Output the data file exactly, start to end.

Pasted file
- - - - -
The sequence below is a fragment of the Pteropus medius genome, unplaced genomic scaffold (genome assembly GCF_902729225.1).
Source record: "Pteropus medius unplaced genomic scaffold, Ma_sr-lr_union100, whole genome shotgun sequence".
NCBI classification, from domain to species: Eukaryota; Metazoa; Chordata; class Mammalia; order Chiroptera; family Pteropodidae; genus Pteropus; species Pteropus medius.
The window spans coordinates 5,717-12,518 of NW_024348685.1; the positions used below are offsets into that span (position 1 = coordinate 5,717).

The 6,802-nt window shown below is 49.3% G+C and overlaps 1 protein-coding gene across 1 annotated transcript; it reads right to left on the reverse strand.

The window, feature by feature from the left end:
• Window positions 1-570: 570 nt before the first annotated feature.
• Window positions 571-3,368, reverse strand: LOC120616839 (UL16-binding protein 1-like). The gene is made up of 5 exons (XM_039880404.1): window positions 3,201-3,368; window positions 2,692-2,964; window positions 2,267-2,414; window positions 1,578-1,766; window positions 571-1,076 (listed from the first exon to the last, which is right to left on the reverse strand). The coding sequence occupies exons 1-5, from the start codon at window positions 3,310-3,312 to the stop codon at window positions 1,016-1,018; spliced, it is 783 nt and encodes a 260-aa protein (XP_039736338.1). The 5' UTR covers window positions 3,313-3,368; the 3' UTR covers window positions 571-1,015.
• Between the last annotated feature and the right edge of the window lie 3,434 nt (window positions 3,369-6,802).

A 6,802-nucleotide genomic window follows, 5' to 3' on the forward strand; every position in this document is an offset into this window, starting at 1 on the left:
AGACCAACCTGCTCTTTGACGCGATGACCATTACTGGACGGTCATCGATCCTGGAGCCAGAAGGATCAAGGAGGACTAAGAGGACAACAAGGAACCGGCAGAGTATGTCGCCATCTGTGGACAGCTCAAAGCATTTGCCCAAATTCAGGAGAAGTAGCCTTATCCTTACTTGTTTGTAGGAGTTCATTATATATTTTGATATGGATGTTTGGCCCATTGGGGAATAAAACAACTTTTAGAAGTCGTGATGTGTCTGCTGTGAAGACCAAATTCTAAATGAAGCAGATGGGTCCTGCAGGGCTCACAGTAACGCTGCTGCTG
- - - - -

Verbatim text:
The sequence below is a fragment of the Pteropus medius genome, unplaced genomic scaffold (genome assembly GCF_902729225.1).
Source record: "Pteropus medius unplaced genomic scaffold, Ma_sr-lr_union100, whole genome shotgun sequence".
NCBI classification, from domain to species: Eukaryota; Metazoa; Chordata; class Mammalia; order Chiroptera; family Pteropodidae; genus Pteropus; species Pteropus medius.
The window spans coordinates 5,717-12,518 of NW_024348685.1; the positions used below are offsets into that span (position 1 = coordinate 5,717).

The 6,802-nt window shown below is 49.3% G+C and overlaps 1 protein-coding gene across 1 annotated transcript; it reads right to left on the reverse strand.

The window, feature by feature from the left end:
• Window positions 1-570: 570 nt before the first annotated feature.
• Window positions 571-3,368, reverse strand: LOC120616839 (UL16-binding protein 1-like). The gene is made up of 5 exons (XM_039880404.1): window positions 3,201-3,368; window positions 2,692-2,964; window positions 2,267-2,414; window positions 1,578-1,766; window positions 571-1,076 (listed from the first exon to the last, which is right to left on the reverse strand). The coding sequence occupies exons 1-5, from the start codon at window positions 3,310-3,312 to the stop codon at window positions 1,016-1,018; spliced, it is 783 nt and encodes a 260-aa protein (XP_039736338.1). The 5' UTR covers window positions 3,313-3,368; the 3' UTR covers window positions 571-1,015.
• Between the last annotated feature and the right edge of the window lie 3,434 nt (window positions 3,369-6,802).

A 6,802-nucleotide genomic window follows, 5' to 3' on the forward strand; every position in this document is an offset into this window, starting at 1 on the left:
AGACCAACCTGCTCTTTGACGCGATGACCATTACTGGACGGTCATCGATCCTGGAGCCAGAAGGATCAAGGAGGACTAAGAGGACAACAAGGAACCGGCAGAGTATGTCGCCATCTGTGGACAGCTCAAAGCATTTGCCCAAATTCAGGAGAAGTAGCCTTATCCTTACTTGTTTGTAGGAGTTCATTATATATTTTGATATGGATGTTTGGCCCATTGGGGAATAAAACAACTTTTAGAAGTCGTGATGTGTCTGCTGTGAAGACCAAATTCTAAATGAAGCAGATGGGTCCTGCAGGGCTCACAGTAACGCTGCTGCTG